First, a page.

CC BY 4.0 · The Arab Journal of Interventional Radiology 2024; 08(01): 027-030
DOI: 10.1055/s-0043-1778119
Original Article

The Utility of Routinely Performing a Short-Interval Cholecystogram following Cholecystostomy Tube Placement

Jospeh Geisler
1   Department of Radiology, Division of Vascular and Interventional Radiology, University of Iowa Hospitals and Clinics, Iowa City, Iowa, United States
1   Department of Radiology, Division of Vascular and Interventional Radiology, University of Iowa Hospitals and Clinics, Iowa City, Iowa, United States
2   Department of Radiology, Division of Interventional Radiology, Boston Children's Hospital, Harvard Medical School, Boston, Massachusetts, United States
› Author Affiliations


Purpose The purpose of this study is to evaluate the utility of routinely performing short-interval cholecystogram (SIC) following percutaneous cholecystostomy tube (PCT) placement and to identify predictive factors for early PCT dislodgment.

Materials and Methods We conducted retrospective review of 224 adult patients who underwent PCT placement for acute cholecystitis at a single tertiary care medical center. SIC was defined as occurring at least 1 day after PCT placement and prior to the patient being discharged from the hospital. Early PCT dislodgment was defined as occurring within 2 months of placement.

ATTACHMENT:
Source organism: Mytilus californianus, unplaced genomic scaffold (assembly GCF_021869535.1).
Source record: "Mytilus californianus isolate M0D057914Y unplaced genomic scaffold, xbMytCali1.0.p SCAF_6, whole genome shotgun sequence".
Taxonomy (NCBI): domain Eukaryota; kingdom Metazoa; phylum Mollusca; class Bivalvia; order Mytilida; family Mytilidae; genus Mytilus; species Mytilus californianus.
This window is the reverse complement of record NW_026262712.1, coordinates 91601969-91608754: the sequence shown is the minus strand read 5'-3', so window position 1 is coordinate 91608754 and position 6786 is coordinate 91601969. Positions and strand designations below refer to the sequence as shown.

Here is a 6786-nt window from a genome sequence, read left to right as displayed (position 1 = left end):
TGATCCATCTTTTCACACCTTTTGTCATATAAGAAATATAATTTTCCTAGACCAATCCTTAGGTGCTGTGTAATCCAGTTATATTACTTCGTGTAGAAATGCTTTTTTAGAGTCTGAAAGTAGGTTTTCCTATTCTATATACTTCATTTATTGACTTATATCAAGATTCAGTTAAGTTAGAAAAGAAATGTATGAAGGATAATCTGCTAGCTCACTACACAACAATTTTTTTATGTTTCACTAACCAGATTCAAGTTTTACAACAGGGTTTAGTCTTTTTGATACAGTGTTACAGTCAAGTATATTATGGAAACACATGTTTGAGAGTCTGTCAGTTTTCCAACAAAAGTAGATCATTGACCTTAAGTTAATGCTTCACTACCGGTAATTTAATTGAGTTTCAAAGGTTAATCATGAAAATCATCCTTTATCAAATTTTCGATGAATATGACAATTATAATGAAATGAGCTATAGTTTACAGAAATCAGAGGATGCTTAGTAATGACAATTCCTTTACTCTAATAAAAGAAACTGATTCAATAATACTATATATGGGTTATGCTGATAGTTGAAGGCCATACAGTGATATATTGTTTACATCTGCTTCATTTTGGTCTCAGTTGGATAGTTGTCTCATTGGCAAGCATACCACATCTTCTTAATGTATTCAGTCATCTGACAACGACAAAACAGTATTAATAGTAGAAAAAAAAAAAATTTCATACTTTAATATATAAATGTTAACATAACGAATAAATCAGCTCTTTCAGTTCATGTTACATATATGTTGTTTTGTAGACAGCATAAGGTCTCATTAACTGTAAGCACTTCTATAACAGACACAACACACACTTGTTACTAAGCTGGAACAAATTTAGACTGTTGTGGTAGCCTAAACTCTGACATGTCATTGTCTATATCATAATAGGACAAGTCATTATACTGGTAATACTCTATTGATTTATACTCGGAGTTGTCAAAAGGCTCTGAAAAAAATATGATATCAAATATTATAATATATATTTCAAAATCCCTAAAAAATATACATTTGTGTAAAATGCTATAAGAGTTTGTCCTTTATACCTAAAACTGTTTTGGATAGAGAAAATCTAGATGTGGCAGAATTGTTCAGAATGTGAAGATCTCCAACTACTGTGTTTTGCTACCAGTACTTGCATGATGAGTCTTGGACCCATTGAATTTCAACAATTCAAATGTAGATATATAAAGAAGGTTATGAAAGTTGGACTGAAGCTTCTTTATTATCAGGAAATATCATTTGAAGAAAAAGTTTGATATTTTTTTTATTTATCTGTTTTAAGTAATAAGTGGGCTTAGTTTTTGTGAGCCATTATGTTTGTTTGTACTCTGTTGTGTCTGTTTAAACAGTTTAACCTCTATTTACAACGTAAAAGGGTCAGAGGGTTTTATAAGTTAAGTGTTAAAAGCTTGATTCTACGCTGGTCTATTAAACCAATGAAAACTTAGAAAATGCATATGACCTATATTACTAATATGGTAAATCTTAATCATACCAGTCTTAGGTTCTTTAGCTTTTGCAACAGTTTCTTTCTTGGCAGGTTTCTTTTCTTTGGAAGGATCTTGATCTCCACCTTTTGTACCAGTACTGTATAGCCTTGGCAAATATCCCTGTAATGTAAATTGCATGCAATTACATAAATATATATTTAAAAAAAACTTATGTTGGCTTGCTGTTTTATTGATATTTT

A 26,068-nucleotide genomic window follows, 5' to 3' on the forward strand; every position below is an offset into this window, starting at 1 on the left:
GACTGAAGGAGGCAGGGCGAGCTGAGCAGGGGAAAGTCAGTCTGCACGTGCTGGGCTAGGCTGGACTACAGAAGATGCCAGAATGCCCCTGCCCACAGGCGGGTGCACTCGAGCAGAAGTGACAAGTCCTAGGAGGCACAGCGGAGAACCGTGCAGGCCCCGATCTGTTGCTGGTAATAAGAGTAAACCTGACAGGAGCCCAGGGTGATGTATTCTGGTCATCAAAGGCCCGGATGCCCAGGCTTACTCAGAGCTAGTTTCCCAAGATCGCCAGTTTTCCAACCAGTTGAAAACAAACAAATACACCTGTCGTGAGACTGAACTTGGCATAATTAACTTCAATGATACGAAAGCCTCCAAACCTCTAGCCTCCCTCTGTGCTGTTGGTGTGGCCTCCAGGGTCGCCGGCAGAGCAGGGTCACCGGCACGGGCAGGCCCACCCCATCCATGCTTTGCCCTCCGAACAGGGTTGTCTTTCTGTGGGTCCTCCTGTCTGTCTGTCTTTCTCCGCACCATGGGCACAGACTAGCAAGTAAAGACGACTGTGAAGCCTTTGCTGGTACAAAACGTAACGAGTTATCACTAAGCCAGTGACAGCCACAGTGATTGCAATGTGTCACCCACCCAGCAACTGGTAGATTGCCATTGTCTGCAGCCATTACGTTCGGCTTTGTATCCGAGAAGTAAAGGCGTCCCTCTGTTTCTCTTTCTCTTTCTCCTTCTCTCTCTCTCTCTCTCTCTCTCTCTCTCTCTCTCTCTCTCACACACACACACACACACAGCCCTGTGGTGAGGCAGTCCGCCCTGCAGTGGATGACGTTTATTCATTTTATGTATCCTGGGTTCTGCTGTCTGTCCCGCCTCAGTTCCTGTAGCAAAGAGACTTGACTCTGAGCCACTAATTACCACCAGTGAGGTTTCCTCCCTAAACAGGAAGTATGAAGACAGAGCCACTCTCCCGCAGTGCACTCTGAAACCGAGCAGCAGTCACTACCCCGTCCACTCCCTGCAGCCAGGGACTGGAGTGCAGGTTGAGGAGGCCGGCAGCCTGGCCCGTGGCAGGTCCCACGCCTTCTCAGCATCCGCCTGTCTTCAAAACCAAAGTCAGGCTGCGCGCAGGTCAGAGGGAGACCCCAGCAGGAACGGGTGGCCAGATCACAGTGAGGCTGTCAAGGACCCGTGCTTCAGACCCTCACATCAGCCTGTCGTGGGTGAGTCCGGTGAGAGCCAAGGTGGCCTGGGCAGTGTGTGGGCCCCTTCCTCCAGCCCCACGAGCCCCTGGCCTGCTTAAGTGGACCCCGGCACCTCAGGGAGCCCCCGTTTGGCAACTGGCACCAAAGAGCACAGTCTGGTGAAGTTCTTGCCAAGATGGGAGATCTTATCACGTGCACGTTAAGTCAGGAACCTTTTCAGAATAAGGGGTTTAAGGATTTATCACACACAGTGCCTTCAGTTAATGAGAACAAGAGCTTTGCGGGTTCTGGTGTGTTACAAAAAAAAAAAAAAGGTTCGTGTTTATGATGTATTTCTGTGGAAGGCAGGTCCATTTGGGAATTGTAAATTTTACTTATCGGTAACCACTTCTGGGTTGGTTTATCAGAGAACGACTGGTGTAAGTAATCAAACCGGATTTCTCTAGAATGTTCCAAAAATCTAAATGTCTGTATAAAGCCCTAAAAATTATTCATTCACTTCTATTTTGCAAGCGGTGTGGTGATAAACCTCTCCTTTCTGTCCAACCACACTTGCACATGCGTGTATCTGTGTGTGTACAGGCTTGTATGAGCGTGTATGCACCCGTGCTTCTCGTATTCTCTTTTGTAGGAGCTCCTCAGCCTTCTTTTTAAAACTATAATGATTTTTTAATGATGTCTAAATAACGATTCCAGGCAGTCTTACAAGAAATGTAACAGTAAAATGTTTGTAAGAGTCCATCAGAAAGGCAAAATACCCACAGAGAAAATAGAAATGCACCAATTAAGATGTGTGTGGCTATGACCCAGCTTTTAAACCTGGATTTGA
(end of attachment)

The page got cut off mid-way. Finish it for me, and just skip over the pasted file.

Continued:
Results Among 224 patients, 181 (80%) patients underwent SIC on average 3 days after PCT. Of these, 175 (97%) had PCT appropriately positioned, while 6 (3%) showed tube malposition outside the gallbladder. Patients who underwent a SIC demonstrated a similar rate of early tube dislodgment compared to those discharged without this procedure (12.6 vs. 14.3%, p = 0.81). Notably, patients with a body mass index exceeding 40 kg/m2 had a higher likelihood of early cholecystostomy tube dislodgment (29 vs. 14%, p = 0.038).

Conclusion Routinely performing a SIC following PCT may offer limited benefit. We recommend selectively performing this study on patients with clinically suspected tube dislodgement.

Ethical Approval Statement

This study has obtained IRB approval from the University of Iowa Institutional Review Board and the need for informed consent was waived.

Publication History

Article published online:
31 January 2024

© 2024. The Author(s). This is an open access article published by Thieme under the terms of the Creative Commons Attribution License, permitting unrestricted use, distribution, and reproduction so long as the original work is properly cited. (

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